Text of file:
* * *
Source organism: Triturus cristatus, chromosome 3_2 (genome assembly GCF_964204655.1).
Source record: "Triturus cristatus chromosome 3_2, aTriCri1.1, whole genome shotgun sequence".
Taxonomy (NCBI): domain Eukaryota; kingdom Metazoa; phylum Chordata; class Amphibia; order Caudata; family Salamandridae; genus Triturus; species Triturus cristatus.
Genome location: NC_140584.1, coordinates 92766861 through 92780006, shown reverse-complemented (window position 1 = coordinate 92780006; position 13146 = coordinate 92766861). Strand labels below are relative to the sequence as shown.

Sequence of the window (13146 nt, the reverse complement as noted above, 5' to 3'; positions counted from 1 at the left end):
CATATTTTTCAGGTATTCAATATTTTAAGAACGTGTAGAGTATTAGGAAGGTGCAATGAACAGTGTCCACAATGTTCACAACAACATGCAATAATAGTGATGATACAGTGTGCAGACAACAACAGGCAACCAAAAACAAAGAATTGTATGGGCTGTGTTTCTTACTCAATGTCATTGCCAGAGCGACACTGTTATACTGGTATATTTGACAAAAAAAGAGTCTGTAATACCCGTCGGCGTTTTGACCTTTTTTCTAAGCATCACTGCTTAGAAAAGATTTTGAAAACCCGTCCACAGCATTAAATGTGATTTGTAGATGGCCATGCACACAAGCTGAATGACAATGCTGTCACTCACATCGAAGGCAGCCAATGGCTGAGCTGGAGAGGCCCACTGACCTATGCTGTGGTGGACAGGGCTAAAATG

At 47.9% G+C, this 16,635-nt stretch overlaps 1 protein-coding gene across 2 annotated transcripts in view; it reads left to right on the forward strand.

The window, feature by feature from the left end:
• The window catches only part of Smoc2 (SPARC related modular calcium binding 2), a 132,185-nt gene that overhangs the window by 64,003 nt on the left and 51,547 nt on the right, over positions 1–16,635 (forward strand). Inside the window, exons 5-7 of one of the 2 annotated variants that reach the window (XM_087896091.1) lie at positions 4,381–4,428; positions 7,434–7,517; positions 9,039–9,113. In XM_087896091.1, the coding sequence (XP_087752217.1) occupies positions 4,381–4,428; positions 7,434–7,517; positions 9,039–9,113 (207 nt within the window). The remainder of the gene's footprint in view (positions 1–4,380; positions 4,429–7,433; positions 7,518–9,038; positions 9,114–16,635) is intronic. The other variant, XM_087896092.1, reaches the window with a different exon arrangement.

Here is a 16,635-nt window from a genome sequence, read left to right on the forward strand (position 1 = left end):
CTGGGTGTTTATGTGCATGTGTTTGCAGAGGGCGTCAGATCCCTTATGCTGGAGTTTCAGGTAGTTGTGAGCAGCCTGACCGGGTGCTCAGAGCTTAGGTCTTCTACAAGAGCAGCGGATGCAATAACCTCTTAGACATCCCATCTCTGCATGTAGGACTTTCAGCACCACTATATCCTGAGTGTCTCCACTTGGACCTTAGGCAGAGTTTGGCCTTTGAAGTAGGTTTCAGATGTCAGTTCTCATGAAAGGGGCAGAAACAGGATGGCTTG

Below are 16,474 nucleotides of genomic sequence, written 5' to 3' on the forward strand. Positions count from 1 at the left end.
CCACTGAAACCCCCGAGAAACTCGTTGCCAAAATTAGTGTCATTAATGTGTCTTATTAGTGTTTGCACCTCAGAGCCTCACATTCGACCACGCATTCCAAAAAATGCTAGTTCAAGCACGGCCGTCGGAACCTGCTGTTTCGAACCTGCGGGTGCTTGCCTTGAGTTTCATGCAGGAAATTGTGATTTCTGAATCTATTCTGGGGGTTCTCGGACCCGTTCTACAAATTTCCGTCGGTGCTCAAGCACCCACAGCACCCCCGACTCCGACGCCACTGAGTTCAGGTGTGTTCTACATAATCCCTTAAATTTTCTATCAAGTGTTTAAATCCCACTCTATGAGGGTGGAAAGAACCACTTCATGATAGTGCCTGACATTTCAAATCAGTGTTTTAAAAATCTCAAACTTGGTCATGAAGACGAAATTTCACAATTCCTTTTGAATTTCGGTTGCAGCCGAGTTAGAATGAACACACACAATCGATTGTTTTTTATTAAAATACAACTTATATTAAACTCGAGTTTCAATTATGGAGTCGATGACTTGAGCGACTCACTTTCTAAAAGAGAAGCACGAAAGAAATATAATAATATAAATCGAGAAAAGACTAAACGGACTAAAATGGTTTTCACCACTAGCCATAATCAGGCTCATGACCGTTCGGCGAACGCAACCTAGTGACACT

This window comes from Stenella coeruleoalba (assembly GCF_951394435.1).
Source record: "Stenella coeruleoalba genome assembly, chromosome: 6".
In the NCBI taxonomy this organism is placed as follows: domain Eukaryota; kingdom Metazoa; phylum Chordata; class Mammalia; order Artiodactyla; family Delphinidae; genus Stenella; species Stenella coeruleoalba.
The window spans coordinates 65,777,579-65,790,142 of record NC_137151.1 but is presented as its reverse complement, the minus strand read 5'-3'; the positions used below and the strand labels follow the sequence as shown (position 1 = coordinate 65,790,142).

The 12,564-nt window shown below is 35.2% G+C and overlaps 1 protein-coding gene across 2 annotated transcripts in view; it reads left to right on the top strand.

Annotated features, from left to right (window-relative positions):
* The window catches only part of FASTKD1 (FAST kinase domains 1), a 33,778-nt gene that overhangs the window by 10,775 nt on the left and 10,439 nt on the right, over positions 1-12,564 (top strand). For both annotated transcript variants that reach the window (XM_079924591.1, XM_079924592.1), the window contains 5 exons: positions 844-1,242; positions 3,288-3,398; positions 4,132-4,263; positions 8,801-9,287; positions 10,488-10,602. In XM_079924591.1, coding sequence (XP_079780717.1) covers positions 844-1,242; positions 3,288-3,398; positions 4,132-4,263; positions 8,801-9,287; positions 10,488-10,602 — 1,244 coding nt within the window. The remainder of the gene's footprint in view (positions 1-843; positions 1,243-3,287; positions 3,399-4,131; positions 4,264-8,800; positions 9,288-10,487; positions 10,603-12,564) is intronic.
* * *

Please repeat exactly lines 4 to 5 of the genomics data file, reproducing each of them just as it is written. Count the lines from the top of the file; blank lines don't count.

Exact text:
Genome location: NC_140584.1, coordinates 92766861 through 92780006, shown reverse-complemented (window position 1 = coordinate 92780006; position 13146 = coordinate 92766861). Strand labels below are relative to the sequence as shown.

Sequence of the window (13146 nt, the reverse complement as noted above, 5' to 3'; positions counted from 1 at the left end):